8 Smart Splurges for Your Car
We've identified some purchases — for car shoppers and car owners — where the payoff's worth the extra expense.
Cars are expensive enough, gobbling ever-pricier fuel, but there are times when even automotive skinflints should consider loosening their grip on that dollar. We've identified some purchases — for car shoppers and car owners — where the payoff's worth the extra expense. Don't cheat yourself out of safety or the joy of driving.
Tires are notoriously hard to shop for. They're round! They're black! They have different squiggles on the tread! Many folks just throw up their hands and buy the cheapest thing that can keep their rims off the pavement. Big mistake: Tires are the single most important thing you can purchase to affect the safety, handling and ride of your car.
We can't tell you exactly what the best tires are for your car: That's part of the problem — it varies. You'll need to do some homework, and this tool from online vendor The Tire Rack can help. One tip: As you shop around, don't make the tire's wear rating (how long it lasts) your top priority. Look instead for a top traction and temperature rating. Those indicate how well the tires will stick to wet roads and run at high speed under a heavy load (basically, an indication of the tire's resistance to blowing out). Surely that matters more than getting a few more miles out of your donuts.
Built-In Navigation System
A built-in navigation system can add thousands to the cost of a new car, and that gives many folks pause, especially if they're already holding a GPS in their hand — their mobile phone. But dealing with a phone as navigation device while driving can be fiddly and dangerous. You wouldn't text while you were driving, right? (Don't answer that.)
The top reason to buy the factory system is safety: not just because navigating with a built-in system is easier, but because it frequently serves as a big screen for a rearview camera. The National Highway Traffic Safety Administration estimates that nearly 200 people are killed each year in back-over accidents. Also, the screen typically serves as a multifunction display that allows you to control your music, climate, and other aspects of your ride more easily (and easier means safer, thanks to less time with your eyes off the road).
A Nicer Towel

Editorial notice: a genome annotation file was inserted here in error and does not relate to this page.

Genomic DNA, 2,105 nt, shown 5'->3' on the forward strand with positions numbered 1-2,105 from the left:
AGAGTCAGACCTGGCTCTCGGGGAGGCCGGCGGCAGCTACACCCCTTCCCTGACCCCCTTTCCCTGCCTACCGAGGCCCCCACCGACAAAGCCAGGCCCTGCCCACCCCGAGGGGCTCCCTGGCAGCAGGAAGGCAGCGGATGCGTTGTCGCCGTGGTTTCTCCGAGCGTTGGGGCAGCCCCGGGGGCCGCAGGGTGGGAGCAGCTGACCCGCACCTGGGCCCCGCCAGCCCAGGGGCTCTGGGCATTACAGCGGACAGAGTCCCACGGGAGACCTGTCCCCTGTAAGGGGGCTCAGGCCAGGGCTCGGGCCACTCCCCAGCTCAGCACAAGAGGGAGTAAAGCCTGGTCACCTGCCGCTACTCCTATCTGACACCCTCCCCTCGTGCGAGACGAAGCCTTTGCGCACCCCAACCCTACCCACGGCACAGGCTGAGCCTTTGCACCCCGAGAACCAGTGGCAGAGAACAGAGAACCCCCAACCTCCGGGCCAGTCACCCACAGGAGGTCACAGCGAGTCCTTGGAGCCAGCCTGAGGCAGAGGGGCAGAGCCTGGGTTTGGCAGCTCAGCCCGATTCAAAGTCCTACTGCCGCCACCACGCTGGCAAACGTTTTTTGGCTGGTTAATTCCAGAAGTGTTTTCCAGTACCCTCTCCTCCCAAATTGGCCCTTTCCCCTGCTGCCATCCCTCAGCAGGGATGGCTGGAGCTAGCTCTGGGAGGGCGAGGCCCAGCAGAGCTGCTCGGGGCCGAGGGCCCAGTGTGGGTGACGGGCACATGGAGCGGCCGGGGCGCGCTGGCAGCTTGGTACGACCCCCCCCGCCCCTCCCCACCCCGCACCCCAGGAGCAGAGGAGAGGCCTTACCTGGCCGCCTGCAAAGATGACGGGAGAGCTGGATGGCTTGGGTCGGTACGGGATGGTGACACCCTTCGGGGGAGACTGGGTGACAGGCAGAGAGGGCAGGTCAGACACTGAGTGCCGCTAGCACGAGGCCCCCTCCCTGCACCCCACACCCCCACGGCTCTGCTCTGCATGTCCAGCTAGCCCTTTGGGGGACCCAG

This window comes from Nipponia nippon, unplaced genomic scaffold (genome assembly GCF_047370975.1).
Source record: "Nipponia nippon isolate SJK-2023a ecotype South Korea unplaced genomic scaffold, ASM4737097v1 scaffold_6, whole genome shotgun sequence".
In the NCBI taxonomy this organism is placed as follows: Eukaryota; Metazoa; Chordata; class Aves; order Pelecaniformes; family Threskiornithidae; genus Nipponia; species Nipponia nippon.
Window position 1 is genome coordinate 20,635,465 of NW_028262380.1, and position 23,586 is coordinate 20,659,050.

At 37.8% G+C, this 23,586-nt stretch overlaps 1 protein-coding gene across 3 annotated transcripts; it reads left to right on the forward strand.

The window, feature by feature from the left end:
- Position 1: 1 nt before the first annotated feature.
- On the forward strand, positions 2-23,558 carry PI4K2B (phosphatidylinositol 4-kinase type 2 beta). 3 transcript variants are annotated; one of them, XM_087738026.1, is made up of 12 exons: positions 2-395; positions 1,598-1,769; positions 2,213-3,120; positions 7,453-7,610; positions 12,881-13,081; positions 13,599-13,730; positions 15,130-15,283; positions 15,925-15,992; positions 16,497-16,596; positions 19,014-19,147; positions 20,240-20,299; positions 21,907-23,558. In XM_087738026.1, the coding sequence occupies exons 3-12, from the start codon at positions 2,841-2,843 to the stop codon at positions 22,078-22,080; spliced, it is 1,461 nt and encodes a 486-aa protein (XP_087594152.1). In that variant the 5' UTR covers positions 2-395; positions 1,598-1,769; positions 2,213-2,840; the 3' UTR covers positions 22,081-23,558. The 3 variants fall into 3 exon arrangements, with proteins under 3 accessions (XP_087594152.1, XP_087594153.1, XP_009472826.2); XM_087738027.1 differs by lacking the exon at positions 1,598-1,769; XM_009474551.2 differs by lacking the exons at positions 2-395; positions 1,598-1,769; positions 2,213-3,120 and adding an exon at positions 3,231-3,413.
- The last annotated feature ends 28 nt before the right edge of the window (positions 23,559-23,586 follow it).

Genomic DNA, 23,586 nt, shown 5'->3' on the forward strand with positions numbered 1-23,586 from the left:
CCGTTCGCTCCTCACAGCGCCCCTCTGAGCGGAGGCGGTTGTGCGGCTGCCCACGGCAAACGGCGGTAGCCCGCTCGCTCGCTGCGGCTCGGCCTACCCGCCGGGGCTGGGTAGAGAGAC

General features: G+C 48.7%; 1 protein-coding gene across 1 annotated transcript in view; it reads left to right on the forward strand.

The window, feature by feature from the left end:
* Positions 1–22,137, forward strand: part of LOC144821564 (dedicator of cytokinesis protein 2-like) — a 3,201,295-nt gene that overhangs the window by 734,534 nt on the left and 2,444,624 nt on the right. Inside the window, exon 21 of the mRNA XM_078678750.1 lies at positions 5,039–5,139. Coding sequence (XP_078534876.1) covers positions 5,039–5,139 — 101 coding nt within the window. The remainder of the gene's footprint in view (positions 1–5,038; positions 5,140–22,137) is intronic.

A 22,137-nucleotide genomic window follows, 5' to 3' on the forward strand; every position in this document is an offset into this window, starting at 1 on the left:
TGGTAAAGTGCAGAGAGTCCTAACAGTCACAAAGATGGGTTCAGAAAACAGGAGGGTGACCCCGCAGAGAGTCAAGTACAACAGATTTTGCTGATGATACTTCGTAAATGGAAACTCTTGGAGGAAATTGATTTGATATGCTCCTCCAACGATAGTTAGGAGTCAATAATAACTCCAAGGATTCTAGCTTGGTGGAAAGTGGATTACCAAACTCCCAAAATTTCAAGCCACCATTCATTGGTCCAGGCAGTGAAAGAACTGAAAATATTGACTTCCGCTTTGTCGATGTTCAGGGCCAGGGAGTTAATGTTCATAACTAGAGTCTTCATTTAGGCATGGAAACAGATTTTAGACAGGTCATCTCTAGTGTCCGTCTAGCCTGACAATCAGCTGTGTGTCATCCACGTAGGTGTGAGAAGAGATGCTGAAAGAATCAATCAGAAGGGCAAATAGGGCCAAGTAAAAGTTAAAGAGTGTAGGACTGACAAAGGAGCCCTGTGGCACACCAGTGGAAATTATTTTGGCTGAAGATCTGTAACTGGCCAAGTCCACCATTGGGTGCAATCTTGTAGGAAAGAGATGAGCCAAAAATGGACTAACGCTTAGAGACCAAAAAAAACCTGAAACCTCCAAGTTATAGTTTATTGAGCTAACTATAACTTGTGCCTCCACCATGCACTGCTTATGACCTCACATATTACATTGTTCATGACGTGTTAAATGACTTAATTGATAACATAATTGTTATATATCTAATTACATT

No, not for you, silly — for the car. For some people, washing the car means taking it to the car wash. For others, it's a driveway ritual involving exotic potions and cotton swabs. And for a lot of us, it's just another chore to squeeze in on the weekend. But you can make that task a whole lot more pleasant, and better for your car, with one of the new microfiber drying cloths. It's a splurge not to use those free old bath towels, but the $10 - $20 you shell out for a few of these will save you time and laundry, and reduce the risk of scratching your paint. A friend swears by Meguiar's Water Magnet Microfiber Drying Towel.
Must-See on MSN
I disagree on built-in navigation systems for one reason - the vendors all try to GOUGE you with map updates! It used to be you could order a DVD from the manufacturer and do it yourself, but some vendors now require you to go to the dealership. So you pay the vendor for the new map info and the dealer for "installation!" The net result is a cost that easily exceeds many standalone GPS devices that you can purchase today.
I bought a Garmin standalone with lifetime map updates, and although not as aesthetic as a built-in unit I'll save a ton of money over the next several years.
Note to navigation vendors (NavTeq for one) - either offer lifetime updates or let us buy the media and upgrade the maps ourselves!
1. Bosch Platinum spark plugs.
2. .K&N filters.
4. Sea Foam a couple times a year.
5. Anti-freeze/coolant that is vehicle specific..
6. Ceramic brake pads.
7. Black Magic wax and protectants.
8. A chauffeur or taxi if you believe the above nonsense written by David Muhlbaum.